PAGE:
Support the Monkey! Tell All your Friends and Teachers

Help / FAQ

<- Previous | Table of Contents | Next -> Digital Library - Digital Library-Jane Eyre by Charlotte Bronte


maintain by its pungent aid that distance between you and myself
most conducive to our real mutual advantage.’ From less to more, I
worked him up to considerable irritation; then, after he had retired,
in dudgeon, quite to the other end of the room, I got up, and
saying, ‘I wish you good-night, sir,’ in my natural and wonted
respectful manner, I slipped out by the side-door and got away.
The system thus entered on, I pursued during the whole season of
probation; and with the best success. He was kept, to be sure,
rather cross and crusty; but on the whole I could see he was
excellently entertained, and that a lamb-like submission and turtle-
dove sensibility, while fostering his despotism more, would have
pleased his judgment, satisfied his common sense, and even suited
his taste less.

In other people’s presence I was, as formerly, deferential and quiet;
any other line of conduct being uncalled for: it was only in the
evening conferences I thus thwarted and afflicted him. He
continued to send for me punctually the moment the clock struck
seven; though when I appeared before him now, he had no such
honeyed terms as ‘love’ and ‘darling’ on his lips: the best words at
my service were ‘provoking puppet,’ ‘malicious elf,’ ‘sprite,’
‘changeling,’ etc. For caresses, too, I now got grimaces; for a
pressure of the hand, a pinch on the arm; for a kiss on the cheek, a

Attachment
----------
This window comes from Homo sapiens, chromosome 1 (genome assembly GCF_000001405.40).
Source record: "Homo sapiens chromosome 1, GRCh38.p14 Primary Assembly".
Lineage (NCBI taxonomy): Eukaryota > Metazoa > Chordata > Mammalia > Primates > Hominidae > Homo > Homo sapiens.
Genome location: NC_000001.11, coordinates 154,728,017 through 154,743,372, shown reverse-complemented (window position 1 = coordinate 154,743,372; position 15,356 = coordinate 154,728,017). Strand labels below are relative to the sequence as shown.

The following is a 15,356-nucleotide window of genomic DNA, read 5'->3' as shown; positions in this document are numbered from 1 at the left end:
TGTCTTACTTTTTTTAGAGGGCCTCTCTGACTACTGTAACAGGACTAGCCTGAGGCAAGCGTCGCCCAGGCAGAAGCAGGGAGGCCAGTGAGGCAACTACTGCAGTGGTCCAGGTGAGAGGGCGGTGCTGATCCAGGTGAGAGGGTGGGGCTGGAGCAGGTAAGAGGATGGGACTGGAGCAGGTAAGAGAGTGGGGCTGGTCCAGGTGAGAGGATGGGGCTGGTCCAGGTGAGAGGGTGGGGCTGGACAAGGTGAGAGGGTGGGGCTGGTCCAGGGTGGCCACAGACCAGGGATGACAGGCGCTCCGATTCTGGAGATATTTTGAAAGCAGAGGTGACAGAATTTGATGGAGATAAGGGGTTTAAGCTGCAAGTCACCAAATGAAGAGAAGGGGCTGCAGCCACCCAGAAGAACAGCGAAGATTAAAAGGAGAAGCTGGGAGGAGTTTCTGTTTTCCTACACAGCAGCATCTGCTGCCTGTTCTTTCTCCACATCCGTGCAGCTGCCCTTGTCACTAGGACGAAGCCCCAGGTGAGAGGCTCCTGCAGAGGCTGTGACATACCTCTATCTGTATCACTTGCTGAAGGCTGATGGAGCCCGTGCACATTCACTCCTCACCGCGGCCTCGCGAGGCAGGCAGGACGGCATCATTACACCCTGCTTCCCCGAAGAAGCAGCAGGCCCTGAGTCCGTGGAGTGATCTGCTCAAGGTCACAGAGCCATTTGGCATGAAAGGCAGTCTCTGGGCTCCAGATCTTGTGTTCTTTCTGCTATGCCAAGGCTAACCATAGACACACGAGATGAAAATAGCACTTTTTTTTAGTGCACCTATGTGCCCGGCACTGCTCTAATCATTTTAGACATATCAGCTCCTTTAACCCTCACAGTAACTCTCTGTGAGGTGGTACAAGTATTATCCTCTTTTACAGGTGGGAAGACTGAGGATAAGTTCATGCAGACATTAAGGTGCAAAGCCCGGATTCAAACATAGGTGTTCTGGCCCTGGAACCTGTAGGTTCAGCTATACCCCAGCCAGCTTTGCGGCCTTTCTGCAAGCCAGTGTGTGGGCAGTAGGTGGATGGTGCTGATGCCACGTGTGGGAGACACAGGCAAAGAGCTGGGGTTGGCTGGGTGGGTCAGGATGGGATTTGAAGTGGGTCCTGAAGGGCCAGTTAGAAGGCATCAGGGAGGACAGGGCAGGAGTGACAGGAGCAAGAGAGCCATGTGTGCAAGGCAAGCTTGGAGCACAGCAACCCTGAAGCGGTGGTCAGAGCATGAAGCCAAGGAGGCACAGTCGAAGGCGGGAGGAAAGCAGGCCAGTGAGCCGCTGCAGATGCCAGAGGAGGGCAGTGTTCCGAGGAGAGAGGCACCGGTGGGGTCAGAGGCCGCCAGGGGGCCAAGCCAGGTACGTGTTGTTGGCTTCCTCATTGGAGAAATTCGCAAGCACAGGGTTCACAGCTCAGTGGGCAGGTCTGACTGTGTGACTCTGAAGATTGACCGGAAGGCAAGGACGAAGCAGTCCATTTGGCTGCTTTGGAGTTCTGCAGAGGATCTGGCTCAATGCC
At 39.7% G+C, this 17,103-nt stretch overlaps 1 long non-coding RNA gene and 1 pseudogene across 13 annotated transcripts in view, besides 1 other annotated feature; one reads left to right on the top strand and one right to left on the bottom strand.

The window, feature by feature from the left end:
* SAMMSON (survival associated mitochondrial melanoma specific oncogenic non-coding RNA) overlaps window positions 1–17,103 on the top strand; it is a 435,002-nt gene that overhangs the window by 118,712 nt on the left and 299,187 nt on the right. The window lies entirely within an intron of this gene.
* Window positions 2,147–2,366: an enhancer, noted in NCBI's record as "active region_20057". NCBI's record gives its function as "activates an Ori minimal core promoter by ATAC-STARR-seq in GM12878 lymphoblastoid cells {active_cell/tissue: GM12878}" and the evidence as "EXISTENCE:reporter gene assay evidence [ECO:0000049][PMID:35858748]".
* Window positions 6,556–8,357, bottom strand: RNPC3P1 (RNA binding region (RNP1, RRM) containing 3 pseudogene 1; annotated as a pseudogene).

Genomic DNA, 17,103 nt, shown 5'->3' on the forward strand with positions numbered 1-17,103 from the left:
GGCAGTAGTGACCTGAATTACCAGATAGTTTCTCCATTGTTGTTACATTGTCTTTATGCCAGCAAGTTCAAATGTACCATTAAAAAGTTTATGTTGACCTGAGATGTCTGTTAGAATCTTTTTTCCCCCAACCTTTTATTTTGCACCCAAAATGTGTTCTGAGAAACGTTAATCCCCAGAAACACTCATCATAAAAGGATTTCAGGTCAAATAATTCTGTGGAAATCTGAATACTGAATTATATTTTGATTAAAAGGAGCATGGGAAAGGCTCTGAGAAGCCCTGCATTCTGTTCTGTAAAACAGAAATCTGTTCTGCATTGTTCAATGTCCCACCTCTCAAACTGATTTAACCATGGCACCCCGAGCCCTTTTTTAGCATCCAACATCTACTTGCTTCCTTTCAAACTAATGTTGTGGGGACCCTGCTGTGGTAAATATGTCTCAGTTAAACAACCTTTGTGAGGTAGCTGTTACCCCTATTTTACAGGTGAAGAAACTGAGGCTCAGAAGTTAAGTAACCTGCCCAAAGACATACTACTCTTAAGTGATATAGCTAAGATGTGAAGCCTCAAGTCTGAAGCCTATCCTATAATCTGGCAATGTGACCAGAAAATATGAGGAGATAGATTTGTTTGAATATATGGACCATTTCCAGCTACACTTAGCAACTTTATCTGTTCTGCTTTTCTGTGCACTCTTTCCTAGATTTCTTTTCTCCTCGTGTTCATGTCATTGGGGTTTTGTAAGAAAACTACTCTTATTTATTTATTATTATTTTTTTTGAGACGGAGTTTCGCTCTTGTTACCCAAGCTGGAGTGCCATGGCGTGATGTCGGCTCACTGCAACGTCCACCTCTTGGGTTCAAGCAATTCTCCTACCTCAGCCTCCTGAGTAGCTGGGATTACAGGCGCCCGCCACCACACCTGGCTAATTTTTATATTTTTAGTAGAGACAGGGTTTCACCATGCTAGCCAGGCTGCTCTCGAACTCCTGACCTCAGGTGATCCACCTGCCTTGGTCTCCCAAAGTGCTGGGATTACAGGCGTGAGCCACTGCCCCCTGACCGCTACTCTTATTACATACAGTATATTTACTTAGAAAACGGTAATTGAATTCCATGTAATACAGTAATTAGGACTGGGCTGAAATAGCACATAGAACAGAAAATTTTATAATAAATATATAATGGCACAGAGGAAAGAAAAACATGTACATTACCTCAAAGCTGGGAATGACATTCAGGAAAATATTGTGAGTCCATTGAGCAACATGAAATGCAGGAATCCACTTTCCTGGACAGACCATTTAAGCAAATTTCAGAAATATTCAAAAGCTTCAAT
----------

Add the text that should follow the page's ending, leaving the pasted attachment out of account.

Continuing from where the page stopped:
severe tweak of the ear. It was all right: at present I decidedly
preferred these fierce favours to anything more tender. Mrs.
Fairfax, I saw, approved me: her anxiety on my account vanished;
therefore I was certain I did well. Meantime, Mr. Rochester
affirmed I was wearing him to skin and bone, and threatened
awful vengeance for my present conduct at some period fast
coming. I laughed in my sleeve at his menaces. ‘I can keep you in
reasonable check now,’ I reflected; ‘and I don’t doubt to be able to
do it hereafter: if one expedient loses its virtue, another must be
devised.’ Yet after all my task was not an easy one; often I would
rather have pleased than teased him. My future husband was
becoming to me my whole world; and more than the world: almost
my hope of heaven. He stood between me and every thought of
religion, as an eclipse intervenes between man and the broad sun. I
could not, in those days, see God for His creature: of whom I had
made an idol.
<- Previous | Table of Contents | Next -> Digital Library - Digital Library-Jane Eyre by Charlotte Bronte

All Contents Copyright © All rights reserved.
Further Distribution Is Strictly Prohibited.

About Us | Advertising | Contact Us | Privacy Policy | Home Page

In Association with